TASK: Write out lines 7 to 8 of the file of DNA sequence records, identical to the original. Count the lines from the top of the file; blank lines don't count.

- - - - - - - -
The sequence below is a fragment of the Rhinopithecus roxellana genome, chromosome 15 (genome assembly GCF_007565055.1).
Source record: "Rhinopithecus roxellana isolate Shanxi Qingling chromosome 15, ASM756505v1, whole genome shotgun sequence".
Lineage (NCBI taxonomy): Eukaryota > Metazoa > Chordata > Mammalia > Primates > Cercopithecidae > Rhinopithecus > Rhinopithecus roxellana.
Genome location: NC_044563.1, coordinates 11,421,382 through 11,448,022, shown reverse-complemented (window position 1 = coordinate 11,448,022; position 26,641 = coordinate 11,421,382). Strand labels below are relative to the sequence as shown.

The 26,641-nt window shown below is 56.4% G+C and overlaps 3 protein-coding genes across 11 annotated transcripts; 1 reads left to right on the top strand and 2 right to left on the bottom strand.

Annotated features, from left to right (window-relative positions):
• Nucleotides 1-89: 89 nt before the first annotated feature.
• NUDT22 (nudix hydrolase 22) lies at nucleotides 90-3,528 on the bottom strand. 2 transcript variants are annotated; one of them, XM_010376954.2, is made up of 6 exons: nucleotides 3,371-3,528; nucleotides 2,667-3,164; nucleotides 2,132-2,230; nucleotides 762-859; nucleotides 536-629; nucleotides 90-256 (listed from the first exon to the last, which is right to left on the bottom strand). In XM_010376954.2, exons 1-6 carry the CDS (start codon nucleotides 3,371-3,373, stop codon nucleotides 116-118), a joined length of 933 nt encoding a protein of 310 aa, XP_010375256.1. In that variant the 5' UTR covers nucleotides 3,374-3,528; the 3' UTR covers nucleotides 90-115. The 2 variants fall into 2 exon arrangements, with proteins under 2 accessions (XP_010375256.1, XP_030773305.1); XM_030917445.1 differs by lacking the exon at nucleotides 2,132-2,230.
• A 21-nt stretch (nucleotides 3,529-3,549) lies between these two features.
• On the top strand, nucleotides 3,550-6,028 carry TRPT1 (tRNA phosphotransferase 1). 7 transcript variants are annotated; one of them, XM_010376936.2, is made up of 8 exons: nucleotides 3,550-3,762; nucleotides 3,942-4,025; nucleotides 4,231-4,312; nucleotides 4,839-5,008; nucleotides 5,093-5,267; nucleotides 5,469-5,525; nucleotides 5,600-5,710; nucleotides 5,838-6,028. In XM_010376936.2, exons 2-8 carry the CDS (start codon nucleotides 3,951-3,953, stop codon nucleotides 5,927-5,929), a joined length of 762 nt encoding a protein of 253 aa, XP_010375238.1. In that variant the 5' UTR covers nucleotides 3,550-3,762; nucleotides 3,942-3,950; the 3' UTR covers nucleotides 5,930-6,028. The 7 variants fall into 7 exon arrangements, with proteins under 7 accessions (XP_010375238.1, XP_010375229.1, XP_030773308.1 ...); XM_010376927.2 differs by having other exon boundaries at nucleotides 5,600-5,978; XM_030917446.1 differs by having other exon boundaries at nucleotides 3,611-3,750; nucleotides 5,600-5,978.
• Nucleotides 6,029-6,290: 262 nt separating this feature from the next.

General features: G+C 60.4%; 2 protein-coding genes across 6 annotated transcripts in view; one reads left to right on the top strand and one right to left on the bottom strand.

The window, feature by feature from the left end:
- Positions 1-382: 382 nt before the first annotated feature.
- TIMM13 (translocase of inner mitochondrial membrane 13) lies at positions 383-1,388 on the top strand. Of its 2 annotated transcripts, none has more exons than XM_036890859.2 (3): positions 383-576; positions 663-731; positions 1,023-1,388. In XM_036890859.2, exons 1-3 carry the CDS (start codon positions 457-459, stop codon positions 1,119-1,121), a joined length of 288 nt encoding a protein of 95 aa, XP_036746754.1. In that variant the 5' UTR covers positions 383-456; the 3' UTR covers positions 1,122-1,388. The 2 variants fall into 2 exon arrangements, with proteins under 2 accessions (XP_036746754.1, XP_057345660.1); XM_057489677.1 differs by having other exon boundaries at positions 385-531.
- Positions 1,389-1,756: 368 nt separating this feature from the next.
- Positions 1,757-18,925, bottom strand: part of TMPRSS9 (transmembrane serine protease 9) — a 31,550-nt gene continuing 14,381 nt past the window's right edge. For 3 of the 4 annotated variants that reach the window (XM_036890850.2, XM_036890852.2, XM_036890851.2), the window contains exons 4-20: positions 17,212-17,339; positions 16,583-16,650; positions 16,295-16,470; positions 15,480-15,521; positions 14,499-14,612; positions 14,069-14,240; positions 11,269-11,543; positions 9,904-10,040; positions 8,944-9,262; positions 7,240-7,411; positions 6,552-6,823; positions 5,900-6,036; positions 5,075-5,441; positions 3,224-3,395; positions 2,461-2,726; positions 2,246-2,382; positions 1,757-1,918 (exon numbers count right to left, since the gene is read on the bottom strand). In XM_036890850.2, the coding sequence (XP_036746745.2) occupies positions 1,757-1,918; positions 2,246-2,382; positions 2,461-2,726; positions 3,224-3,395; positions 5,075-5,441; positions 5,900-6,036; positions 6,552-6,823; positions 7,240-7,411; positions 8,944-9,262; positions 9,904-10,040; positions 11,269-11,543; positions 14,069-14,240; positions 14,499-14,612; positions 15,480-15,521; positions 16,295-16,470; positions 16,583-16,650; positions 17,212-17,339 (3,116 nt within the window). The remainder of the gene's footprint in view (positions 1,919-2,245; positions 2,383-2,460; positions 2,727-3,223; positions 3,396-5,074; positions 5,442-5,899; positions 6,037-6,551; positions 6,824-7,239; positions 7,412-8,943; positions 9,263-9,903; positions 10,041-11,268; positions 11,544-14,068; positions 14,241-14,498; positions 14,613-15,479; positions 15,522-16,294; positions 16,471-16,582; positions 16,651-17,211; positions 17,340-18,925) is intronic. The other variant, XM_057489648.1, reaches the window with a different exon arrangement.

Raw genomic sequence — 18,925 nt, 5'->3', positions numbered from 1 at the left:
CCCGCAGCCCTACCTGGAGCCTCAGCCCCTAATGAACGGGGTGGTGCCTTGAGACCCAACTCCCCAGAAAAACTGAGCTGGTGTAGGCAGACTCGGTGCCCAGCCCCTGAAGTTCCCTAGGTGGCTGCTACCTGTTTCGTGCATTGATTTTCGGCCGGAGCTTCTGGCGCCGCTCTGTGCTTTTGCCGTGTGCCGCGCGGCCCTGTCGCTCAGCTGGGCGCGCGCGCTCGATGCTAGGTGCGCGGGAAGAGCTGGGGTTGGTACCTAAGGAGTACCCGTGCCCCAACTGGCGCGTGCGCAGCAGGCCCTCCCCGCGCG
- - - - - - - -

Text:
• Nucleotides 1-89: 89 nt before the first annotated feature.
• NUDT22 (nudix hydrolase 22) lies at nucleotides 90-3,528 on the bottom strand. 2 transcript variants are annotated; one of them, XM_010376954.2, is made up of 6 exons: nucleotides 3,371-3,528; nucleotides 2,667-3,164; nucleotides 2,132-2,230; nucleotides 762-859; nucleotides 536-629; nucleotides 90-256 (listed from the first exon to the last, which is right to left on the bottom strand). In XM_010376954.2, exons 1-6 carry the CDS (start codon nucleotides 3,371-3,373, stop codon nucleotides 116-118), a joined length of 933 nt encoding a protein of 310 aa, XP_010375256.1. In that variant the 5' UTR covers nucleotides 3,374-3,528; the 3' UTR covers nucleotides 90-115. The 2 variants fall into 2 exon arrangements, with proteins under 2 accessions (XP_010375256.1, XP_030773305.1); XM_030917445.1 differs by lacking the exon at nucleotides 2,132-2,230.